From Certain to Ambivalent back to Certain: An Interview with Liz

An elementary school teacher and part-time unit coordinator in a birthing unit, Liz is 38 and 14 weeks pregnant at the time of the interview. Liz immigrated to the U.S. from England when she was six and she became a U.S. citizen at the age of 36.

MS: Have you always known you wanted kids?

Liz: I always knew that I wanted kids and then I started to doubt that I wanted kids. I always wanted kids. When I was six someone asked me what I wanted to do for a living and I said that I wanted to be a mom.  But then, years went by and I was single and I think I was pretty depressed about being single and then

around 30 I was like, maybe I just won’t be a mom and that’ll be fine.

And all of my friends were having kids and whenever I hung out with them it felt very overwhelming and I thought, oh maybe not, maybe I don’t want that.

MS: So you went from certain to ambivalent and then you met Jeff?

We had been dating maybe a month, and he said one morning, do you want kids and I said, yeah. And that sort of surprised me too. And I said, does that make you nervous? And he said, yeah.  But it was my gut response.

Liz: When you were younger you envisioned yourself having kids, when did you think you would start?

Probably my mid-twenties. My mother had her kids when she was 24, 26, 30 and then I started to be those ages and I thought, I could not have a kid. Even if I had been in a relationship, I don’t feel like I was capable of having a kid at that point.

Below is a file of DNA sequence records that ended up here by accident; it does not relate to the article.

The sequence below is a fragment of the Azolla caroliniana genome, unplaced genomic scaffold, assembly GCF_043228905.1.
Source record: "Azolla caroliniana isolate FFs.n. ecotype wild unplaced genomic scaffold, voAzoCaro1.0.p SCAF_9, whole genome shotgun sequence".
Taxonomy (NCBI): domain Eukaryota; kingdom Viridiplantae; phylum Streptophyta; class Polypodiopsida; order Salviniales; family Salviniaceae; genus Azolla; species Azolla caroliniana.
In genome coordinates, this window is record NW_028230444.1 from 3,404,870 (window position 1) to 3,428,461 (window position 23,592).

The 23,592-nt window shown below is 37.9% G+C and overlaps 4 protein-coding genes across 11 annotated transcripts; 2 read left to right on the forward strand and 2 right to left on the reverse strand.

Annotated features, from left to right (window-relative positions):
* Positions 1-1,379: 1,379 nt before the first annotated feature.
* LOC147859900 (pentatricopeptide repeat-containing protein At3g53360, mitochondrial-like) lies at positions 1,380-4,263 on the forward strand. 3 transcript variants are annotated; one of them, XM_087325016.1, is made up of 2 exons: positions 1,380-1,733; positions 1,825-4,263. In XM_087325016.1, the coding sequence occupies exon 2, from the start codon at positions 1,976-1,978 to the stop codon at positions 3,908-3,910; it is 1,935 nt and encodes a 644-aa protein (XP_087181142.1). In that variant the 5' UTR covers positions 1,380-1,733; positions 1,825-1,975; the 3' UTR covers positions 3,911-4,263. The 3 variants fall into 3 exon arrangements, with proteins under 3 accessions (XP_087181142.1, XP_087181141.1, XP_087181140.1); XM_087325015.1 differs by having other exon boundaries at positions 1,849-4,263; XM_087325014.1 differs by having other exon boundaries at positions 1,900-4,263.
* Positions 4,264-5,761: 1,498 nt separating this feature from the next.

MS: What do you think is different?

Liz: My mom met my dad when she was 15. It’s just generationally different. They got married and had kids. And, I think that because of the internet and travel being cheaper, we have a million other things to do, whereas marrying young doesn’t happen as much.

MS: Do you think there are any drawbacks to waiting until you are over 35 to have kids?

I think the drawbacks to having kids later probably measure out to the same as having them earlier. You have less time with them more than likely. My kids will have less time with me than I have with my parents.

Hopefully, I’ll be a more patient and better parent than I would have been ten years ago.

I think I have more empathy than I used to. As a teacher, I am more able to put myself in another parents’ shoes and look for the best in kids rather than just reacting to them.

MS: How has teaching impacted your perception of parenting?

Liz: I think that teaching and seeing so many parents and families makes me realize that for 95% of people everyone is trying to do what’s best for their kids. I can’t always figure out how that works in their minds.

MS: Do you think your age has affected your pregnancy in any way?

Liz: I doesn’t seem to have. I’ve been to the maternal-fetal medicine specialist because my mom had problems and because I am advanced maternal age, and they said, everything looks really good. I can’t complain about anything in my pregnancy except for the nerves. I haven’t felt sick; I haven’t thrown up. I feel fine.

MS: What is making you feel nervous?

Liz: I know that this baby needs another ten weeks of gestation. It’s just that unknown. Every ache pain, cramp, everything I put in my mouth, can I eat that, can I not?

MS: Do you think you would’ve been as nervous if you were younger?